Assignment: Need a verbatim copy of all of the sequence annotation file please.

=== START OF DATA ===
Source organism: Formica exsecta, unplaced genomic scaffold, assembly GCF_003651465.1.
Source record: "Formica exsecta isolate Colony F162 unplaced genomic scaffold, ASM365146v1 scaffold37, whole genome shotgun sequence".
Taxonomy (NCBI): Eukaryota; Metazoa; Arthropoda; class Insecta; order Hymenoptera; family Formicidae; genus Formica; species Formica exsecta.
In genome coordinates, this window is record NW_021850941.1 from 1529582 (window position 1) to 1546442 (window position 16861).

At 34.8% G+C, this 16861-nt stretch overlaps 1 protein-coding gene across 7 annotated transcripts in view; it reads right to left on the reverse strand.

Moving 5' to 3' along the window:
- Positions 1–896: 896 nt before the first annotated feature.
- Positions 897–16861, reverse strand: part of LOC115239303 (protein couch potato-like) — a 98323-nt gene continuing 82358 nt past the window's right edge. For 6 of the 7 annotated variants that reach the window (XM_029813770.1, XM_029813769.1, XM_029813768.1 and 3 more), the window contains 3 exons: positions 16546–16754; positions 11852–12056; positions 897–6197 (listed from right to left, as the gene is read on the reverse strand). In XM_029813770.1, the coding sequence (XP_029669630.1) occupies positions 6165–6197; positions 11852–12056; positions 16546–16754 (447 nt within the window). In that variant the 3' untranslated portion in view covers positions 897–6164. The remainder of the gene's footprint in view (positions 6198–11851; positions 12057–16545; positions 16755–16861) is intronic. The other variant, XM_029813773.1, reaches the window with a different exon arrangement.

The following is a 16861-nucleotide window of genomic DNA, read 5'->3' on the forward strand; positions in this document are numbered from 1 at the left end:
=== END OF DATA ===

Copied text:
Source organism: Formica exsecta, unplaced genomic scaffold, assembly GCF_003651465.1.
Source record: "Formica exsecta isolate Colony F162 unplaced genomic scaffold, ASM365146v1 scaffold37, whole genome shotgun sequence".
Taxonomy (NCBI): Eukaryota; Metazoa; Arthropoda; class Insecta; order Hymenoptera; family Formicidae; genus Formica; species Formica exsecta.
In genome coordinates, this window is record NW_021850941.1 from 1529582 (window position 1) to 1546442 (window position 16861).

At 34.8% G+C, this 16861-nt stretch overlaps 1 protein-coding gene across 7 annotated transcripts in view; it reads right to left on the reverse strand.

Moving 5' to 3' along the window:
- Positions 1–896: 896 nt before the first annotated feature.
- Positions 897–16861, reverse strand: part of LOC115239303 (protein couch potato-like) — a 98323-nt gene continuing 82358 nt past the window's right edge. For 6 of the 7 annotated variants that reach the window (XM_029813770.1, XM_029813769.1, XM_029813768.1 and 3 more), the window contains 3 exons: positions 16546–16754; positions 11852–12056; positions 897–6197 (listed from right to left, as the gene is read on the reverse strand). In XM_029813770.1, the coding sequence (XP_029669630.1) occupies positions 6165–6197; positions 11852–12056; positions 16546–16754 (447 nt within the window). In that variant the 3' untranslated portion in view covers positions 897–6164. The remainder of the gene's footprint in view (positions 6198–11851; positions 12057–16545; positions 16755–16861) is intronic. The other variant, XM_029813773.1, reaches the window with a different exon arrangement.

The following is a 16861-nucleotide window of genomic DNA, read 5'->3' on the forward strand; positions in this document are numbered from 1 at the left end: